in their brown bed in the sun
in the April breeze
under a maple canopy
that was also dancing
only with greater motions
casting greater shadows
and the grass
hardly stirring

What a concerto
of good stinks said the dog
trotting along Riverside Drive
in the early spring afternoon
sniffing this way and that
how gratifying the cellos of the river
the tubas of the traffic
the trombones
of the leafing elms with the legato
of my rivals’ piss at their feet
and the leftover meat and grease
singing along in all the wastebaskets

SOURCE: Poetry (February 2011)

IMAGE: “Tulips in a Row,” watercolor by Arline Wagner. Prints available at fineartamerica.com.

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ABOUT THE AUTHOR: Born in Brooklyn, New York, in 1937, Alicia Ostriker received a bachelor’s degree from Brandeis University and an MA and PhD in literature from the University of Wisconsin–Madison. Her collections of poetry include The Book of Seventy (University of Pittsburgh Press, 2009); The Volcano Sequence (2002); The Little Space: Poems Selected and New, 1968-1998 (University of Pittsburgh Press, 1998) which was a finalist for the 1999 Lenore Marshall Poetry Prize; The Crack in Everything (1996), a National Book Award finalist and winner of the Paterson Poetry Award and the San Francisco State Poetry Center Award; and The Imaginary Lover (1986), winner of the William Carlos Williams Award of the Poetry Society of America. She teaches poetry in New England College’s Low-Residency MFA Program.

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APRIL MIDNIGHT
by Arthur Symons

Side by side through the streets at midnight,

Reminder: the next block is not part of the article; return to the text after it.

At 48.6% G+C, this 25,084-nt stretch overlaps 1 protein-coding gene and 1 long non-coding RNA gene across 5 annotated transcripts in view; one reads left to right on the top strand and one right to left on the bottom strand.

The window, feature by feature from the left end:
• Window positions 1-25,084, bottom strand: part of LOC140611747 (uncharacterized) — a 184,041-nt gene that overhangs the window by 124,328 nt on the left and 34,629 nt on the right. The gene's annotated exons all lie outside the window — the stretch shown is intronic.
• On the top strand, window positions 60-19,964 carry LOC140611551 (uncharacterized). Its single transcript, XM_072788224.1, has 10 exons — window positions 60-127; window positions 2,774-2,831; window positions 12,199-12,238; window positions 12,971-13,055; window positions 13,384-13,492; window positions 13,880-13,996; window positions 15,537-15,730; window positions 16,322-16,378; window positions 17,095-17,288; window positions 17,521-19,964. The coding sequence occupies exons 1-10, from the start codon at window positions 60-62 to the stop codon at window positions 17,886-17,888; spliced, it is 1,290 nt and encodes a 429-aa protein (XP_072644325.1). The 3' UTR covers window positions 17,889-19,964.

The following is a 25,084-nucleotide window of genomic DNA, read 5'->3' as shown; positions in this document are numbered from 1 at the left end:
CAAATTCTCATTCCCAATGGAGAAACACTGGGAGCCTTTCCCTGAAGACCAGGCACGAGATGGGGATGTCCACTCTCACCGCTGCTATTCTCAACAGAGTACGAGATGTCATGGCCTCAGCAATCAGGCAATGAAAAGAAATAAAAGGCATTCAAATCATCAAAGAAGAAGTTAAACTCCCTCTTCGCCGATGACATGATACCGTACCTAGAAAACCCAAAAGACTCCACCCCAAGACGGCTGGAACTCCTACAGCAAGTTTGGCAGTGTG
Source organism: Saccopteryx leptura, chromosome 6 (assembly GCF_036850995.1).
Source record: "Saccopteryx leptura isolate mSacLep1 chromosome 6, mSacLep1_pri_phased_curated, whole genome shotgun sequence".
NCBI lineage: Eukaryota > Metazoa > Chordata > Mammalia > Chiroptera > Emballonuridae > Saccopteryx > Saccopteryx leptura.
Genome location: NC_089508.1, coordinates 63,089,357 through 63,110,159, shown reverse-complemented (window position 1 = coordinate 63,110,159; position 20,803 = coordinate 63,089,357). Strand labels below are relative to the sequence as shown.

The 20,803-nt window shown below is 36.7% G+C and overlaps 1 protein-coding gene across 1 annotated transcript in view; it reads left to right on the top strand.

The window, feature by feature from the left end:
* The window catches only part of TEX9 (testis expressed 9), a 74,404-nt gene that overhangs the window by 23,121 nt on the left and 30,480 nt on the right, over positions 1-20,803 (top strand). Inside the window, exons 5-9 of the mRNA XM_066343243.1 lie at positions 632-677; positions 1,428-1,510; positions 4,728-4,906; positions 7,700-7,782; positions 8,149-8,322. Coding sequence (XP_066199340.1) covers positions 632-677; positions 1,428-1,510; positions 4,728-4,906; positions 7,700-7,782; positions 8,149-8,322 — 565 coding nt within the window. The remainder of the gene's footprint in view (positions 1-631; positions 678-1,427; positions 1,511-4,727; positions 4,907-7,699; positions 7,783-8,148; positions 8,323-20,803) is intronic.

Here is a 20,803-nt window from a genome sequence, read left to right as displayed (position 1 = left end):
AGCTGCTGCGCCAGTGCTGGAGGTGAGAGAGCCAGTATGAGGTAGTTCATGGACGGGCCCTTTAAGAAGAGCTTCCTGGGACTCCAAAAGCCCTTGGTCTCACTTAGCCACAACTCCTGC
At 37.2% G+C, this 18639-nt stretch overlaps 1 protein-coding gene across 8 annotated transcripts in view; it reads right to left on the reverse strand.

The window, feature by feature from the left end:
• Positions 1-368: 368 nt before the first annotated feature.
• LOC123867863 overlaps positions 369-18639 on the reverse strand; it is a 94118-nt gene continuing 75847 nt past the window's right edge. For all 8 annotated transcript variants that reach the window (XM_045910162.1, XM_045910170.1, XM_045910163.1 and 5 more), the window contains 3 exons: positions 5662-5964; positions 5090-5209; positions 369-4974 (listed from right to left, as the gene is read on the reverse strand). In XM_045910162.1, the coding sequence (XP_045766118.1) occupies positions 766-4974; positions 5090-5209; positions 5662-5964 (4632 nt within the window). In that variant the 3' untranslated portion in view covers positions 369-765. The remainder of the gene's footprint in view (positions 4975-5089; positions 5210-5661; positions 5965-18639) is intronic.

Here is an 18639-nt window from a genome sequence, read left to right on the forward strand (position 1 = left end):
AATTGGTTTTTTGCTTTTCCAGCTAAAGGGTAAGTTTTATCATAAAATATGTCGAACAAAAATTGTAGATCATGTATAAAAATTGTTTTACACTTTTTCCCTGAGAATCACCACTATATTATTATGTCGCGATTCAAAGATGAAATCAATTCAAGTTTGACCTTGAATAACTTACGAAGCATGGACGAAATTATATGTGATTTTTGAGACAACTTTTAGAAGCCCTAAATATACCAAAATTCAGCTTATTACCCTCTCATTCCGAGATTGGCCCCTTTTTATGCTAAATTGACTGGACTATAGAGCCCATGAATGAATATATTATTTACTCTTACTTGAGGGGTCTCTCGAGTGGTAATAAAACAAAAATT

Roaming together,
Through the tumultuous night of London,
In the miraculous April weather.
 
Roaming together under the gaslight,
Day’s work over,
How the Spring calls to us, here in the city,
Calls to the heart from the heart of a lover!
 
Cool to the wind blows, fresh in our faces,
Cleansing, entrancing,
After the heat and the fumes and the footlights,
Where you dance and I watch your dancing.
 
Good it is to be here together,
Good to be roaming,
Even in London, even at midnight,
Lover-like in a lover’s gloaming.
 
You the dancer and I the dreamer,
Children together,
Wandering lost in the night of London,
In the miraculous April weather.

PAINTING: “Blackman Street, London, 1885” by Stefan Kuhn. Prints available at fineartamerica.com.

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ABOUT THE AUTHOR: British poet, critic, and translator Arthur Symons (1865-1945) was born in Wales and educated by private tutors. At 16, Symons moved to London, where he joined a vibrant literary community and participated, alongside poets like William Butler Yeats. Selections from four of Symons’s early collections of poetry—Silhouettes (1892), London Nights (1896), Amoris Victima (1897), and Images of Good and Evil (1899)—were later collected in his two-volume Poems (1902). Symons also translated the work of French and Italian poets Paul Verlaine, Stéphane Mallarmé, and Gabriele D’Annunzio into English.